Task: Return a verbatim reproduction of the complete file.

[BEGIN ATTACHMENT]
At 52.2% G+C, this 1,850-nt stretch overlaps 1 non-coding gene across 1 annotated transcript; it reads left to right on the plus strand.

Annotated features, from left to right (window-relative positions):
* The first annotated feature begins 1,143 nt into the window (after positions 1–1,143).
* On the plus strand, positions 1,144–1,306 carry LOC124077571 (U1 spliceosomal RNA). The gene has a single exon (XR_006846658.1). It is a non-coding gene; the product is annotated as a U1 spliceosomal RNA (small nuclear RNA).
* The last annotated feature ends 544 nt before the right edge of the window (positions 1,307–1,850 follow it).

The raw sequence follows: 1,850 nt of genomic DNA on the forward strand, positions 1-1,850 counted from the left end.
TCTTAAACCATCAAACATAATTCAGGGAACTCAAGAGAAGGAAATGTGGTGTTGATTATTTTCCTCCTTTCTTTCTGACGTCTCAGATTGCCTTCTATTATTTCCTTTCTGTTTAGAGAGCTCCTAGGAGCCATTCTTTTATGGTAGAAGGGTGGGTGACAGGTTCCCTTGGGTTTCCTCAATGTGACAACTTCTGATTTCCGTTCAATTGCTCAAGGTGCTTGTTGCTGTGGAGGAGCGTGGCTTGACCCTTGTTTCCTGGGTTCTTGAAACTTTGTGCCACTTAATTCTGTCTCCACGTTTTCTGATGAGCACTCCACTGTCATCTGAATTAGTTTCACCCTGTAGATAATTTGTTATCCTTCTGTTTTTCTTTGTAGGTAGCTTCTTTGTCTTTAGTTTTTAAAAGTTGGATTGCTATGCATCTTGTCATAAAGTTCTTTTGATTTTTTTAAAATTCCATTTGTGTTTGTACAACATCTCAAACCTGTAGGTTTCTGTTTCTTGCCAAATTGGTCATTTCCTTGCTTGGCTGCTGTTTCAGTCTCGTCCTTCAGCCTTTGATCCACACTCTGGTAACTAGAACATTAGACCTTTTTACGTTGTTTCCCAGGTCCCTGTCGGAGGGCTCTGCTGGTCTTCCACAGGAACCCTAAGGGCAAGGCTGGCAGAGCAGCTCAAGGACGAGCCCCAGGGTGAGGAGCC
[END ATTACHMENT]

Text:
At 52.2% G+C, this 1,850-nt stretch overlaps 1 non-coding gene across 1 annotated transcript; it reads left to right on the plus strand.

Annotated features, from left to right (window-relative positions):
* The first annotated feature begins 1,143 nt into the window (after positions 1–1,143).
* On the plus strand, positions 1,144–1,306 carry LOC124077571 (U1 spliceosomal RNA). The gene has a single exon (XR_006846658.1). It is a non-coding gene; the product is annotated as a U1 spliceosomal RNA (small nuclear RNA).
* The last annotated feature ends 544 nt before the right edge of the window (positions 1,307–1,850 follow it).

The raw sequence follows: 1,850 nt of genomic DNA on the forward strand, positions 1-1,850 counted from the left end.
TCTTAAACCATCAAACATAATTCAGGGAACTCAAGAGAAGGAAATGTGGTGTTGATTATTTTCCTCCTTTCTTTCTGACGTCTCAGATTGCCTTCTATTATTTCCTTTCTGTTTAGAGAGCTCCTAGGAGCCATTCTTTTATGGTAGAAGGGTGGGTGACAGGTTCCCTTGGGTTTCCTCAATGTGACAACTTCTGATTTCCGTTCAATTGCTCAAGGTGCTTGTTGCTGTGGAGGAGCGTGGCTTGACCCTTGTTTCCTGGGTTCTTGAAACTTTGTGCCACTTAATTCTGTCTCCACGTTTTCTGATGAGCACTCCACTGTCATCTGAATTAGTTTCACCCTGTAGATAATTTGTTATCCTTCTGTTTTTCTTTGTAGGTAGCTTCTTTGTCTTTAGTTTTTAAAAGTTGGATTGCTATGCATCTTGTCATAAAGTTCTTTTGATTTTTTTAAAATTCCATTTGTGTTTGTACAACATCTCAAACCTGTAGGTTTCTGTTTCTTGCCAAATTGGTCATTTCCTTGCTTGGCTGCTGTTTCAGTCTCGTCCTTCAGCCTTTGATCCACACTCTGGTAACTAGAACATTAGACCTTTTTACGTTGTTTCCCAGGTCCCTGTCGGAGGGCTCTGCTGGTCTTCCACAGGAACCCTAAGGGCAAGGCTGGCAGAGCAGCTCAAGGACGAGCCCCAGGGTGAGGAGCC